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Friday, January 25, 2008

Annals of Russian Barbarism II: Double Jeopardy

The Moscow Times reports that, just in time for the arrest of Mikhail Kasyanov, Russia is instituting the barbaric practice of double jeopardy, so it can try him over and over no matter how many times a jury might acquit him until it gets a result it likes.

The government has submitted an amendment to the Criminal Procedure Code in the State Duma that would allow for retrials in criminal cases that end in acquittals.

According to proposed changes, acquittals could be overturned in cases where proper procedures were not followed in the selection of the judge, lawyers or jury in a trial or where either side in the trial had been prevented from exercising its rights.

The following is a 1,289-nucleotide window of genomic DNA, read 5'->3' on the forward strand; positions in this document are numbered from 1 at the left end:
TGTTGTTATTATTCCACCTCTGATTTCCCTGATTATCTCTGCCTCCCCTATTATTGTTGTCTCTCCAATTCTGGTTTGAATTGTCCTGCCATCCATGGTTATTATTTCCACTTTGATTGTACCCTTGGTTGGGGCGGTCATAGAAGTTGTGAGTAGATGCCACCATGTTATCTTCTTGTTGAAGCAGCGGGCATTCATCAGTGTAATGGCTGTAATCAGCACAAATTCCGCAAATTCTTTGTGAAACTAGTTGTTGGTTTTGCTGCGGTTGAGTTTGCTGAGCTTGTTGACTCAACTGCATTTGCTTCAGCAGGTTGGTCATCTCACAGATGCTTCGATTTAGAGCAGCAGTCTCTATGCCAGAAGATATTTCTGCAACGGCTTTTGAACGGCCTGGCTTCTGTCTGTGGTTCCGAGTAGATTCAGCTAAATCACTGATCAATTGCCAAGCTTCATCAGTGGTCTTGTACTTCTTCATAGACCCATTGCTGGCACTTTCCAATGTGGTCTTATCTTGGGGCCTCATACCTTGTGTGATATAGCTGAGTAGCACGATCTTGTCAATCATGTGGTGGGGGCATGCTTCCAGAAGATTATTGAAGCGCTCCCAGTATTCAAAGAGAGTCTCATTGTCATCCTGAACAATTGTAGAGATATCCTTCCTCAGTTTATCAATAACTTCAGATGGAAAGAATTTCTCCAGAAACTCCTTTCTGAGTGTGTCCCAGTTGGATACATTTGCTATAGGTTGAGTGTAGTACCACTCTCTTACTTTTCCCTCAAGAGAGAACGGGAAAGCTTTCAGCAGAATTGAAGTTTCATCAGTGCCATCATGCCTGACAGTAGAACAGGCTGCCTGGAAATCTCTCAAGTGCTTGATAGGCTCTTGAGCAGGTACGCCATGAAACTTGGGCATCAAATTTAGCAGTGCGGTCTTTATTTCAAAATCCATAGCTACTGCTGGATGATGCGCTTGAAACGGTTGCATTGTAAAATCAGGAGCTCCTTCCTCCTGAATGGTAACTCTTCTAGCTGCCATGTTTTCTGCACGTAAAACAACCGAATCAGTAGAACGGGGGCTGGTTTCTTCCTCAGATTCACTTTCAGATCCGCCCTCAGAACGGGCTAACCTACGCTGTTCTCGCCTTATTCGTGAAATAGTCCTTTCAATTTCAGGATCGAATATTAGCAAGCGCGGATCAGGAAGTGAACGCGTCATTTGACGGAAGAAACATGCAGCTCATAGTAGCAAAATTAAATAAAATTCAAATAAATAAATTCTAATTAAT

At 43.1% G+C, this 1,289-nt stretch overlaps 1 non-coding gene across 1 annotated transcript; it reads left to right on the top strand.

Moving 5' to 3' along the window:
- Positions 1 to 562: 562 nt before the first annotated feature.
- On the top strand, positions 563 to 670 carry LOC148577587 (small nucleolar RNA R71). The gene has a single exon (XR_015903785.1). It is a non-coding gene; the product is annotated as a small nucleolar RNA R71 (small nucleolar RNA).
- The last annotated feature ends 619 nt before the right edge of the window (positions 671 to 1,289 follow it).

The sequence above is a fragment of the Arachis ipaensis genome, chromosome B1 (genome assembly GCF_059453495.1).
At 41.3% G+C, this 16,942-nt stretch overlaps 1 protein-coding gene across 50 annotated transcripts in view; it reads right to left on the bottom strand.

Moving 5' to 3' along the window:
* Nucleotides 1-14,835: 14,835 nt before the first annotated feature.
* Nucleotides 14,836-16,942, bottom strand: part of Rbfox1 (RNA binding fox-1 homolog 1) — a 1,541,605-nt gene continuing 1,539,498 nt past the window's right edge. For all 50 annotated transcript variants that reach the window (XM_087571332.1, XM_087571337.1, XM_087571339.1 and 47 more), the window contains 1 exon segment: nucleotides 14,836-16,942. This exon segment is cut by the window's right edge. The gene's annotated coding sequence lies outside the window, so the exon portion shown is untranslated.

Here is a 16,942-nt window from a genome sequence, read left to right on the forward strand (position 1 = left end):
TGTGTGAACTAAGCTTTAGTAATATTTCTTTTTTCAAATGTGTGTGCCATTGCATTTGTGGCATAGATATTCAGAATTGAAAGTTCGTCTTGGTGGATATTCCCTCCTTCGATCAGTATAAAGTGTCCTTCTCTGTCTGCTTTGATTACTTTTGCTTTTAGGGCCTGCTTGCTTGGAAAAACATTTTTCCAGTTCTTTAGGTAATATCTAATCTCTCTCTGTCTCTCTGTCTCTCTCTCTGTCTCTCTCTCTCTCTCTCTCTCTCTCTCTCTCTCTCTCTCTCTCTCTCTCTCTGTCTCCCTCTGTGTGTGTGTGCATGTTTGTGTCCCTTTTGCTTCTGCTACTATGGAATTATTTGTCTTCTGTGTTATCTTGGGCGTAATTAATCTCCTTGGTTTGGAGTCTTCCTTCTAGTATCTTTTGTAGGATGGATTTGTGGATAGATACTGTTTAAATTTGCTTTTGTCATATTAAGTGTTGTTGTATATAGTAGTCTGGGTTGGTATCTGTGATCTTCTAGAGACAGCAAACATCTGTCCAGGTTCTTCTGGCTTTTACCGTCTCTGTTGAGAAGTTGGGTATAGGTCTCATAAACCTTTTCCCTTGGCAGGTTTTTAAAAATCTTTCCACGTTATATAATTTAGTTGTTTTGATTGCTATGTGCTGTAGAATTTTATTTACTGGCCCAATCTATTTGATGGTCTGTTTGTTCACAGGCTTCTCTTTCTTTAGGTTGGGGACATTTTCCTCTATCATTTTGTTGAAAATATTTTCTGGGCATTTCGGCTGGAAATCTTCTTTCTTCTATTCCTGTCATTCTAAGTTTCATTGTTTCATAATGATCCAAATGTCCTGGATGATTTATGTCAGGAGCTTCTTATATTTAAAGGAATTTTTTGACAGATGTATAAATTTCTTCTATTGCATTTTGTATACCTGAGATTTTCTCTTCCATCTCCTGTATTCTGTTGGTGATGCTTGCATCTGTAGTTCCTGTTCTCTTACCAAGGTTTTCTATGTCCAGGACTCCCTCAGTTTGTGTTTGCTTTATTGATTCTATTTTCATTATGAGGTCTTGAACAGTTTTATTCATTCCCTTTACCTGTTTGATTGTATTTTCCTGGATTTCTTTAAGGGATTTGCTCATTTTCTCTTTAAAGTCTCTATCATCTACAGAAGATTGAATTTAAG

The bill will amend Article 405 of the code, which prevented someone tried and acquitted from facing double jeopardy.

The amendment is the result of a decision by the Constitutional Court in May 2005 that declared Article 405 unconstitutional. The decision was handed down after an appeal from a group — including federal human rights ombudsman Vladimir Lukin — to try to decrease the number of improper rulings.

Less than 0.5 percent of all criminal cases in Russia end in acquittal, compared with an average of 30 percent in Western Europe.

Andrei Pokhmelkin, an expert in criminal law with the Polyakova Independent Council of Legal Experts, said the bill was unlikely to make much of a difference in current conditions, as Russian courts are relatively susceptible to outside pressure.

"From a practical point of view, nothing is likely to change," Pokhmelkin said. "We have very few acquittals in our system and the trend is not improving. The problem is that we don't have independent courts in our country."

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